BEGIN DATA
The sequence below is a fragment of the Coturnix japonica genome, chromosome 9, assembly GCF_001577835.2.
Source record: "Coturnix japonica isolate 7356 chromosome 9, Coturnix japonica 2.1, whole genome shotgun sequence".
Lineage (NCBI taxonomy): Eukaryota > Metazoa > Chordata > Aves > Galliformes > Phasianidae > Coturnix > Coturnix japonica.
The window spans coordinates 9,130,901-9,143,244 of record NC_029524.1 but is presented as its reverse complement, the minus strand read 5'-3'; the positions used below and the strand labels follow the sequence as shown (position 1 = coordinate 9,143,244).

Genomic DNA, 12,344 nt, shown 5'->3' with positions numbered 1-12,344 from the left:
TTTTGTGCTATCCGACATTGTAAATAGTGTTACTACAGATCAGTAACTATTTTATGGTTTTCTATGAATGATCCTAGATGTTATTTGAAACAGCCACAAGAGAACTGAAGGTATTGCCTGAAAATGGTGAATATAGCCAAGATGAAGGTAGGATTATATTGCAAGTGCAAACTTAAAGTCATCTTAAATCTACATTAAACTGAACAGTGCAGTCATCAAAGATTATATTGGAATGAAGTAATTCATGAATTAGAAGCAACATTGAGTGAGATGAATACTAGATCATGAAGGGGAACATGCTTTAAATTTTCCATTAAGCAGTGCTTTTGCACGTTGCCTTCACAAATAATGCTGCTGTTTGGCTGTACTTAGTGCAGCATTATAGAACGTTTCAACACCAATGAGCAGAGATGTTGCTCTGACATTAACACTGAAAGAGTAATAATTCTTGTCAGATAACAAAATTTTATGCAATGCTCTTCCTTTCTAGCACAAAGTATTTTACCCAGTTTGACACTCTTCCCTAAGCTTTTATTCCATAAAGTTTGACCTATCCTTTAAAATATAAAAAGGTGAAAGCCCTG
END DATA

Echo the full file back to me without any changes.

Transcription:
The sequence below is a fragment of the Coturnix japonica genome, chromosome 9, assembly GCF_001577835.2.
Source record: "Coturnix japonica isolate 7356 chromosome 9, Coturnix japonica 2.1, whole genome shotgun sequence".
Lineage (NCBI taxonomy): Eukaryota > Metazoa > Chordata > Aves > Galliformes > Phasianidae > Coturnix > Coturnix japonica.
The window spans coordinates 9,130,901-9,143,244 of record NC_029524.1 but is presented as its reverse complement, the minus strand read 5'-3'; the positions used below and the strand labels follow the sequence as shown (position 1 = coordinate 9,143,244).

Genomic DNA, 12,344 nt, shown 5'->3' with positions numbered 1-12,344 from the left:
TTTTGTGCTATCCGACATTGTAAATAGTGTTACTACAGATCAGTAACTATTTTATGGTTTTCTATGAATGATCCTAGATGTTATTTGAAACAGCCACAAGAGAACTGAAGGTATTGCCTGAAAATGGTGAATATAGCCAAGATGAAGGTAGGATTATATTGCAAGTGCAAACTTAAAGTCATCTTAAATCTACATTAAACTGAACAGTGCAGTCATCAAAGATTATATTGGAATGAAGTAATTCATGAATTAGAAGCAACATTGAGTGAGATGAATACTAGATCATGAAGGGGAACATGCTTTAAATTTTCCATTAAGCAGTGCTTTTGCACGTTGCCTTCACAAATAATGCTGCTGTTTGGCTGTACTTAGTGCAGCATTATAGAACGTTTCAACACCAATGAGCAGAGATGTTGCTCTGACATTAACACTGAAAGAGTAATAATTCTTGTCAGATAACAAAATTTTATGCAATGCTCTTCCTTTCTAGCACAAAGTATTTTACCCAGTTTGACACTCTTCCCTAAGCTTTTATTCCATAAAGTTTGACCTATCCTTTAAAATATAAAAAGGTGAAAGCCCTG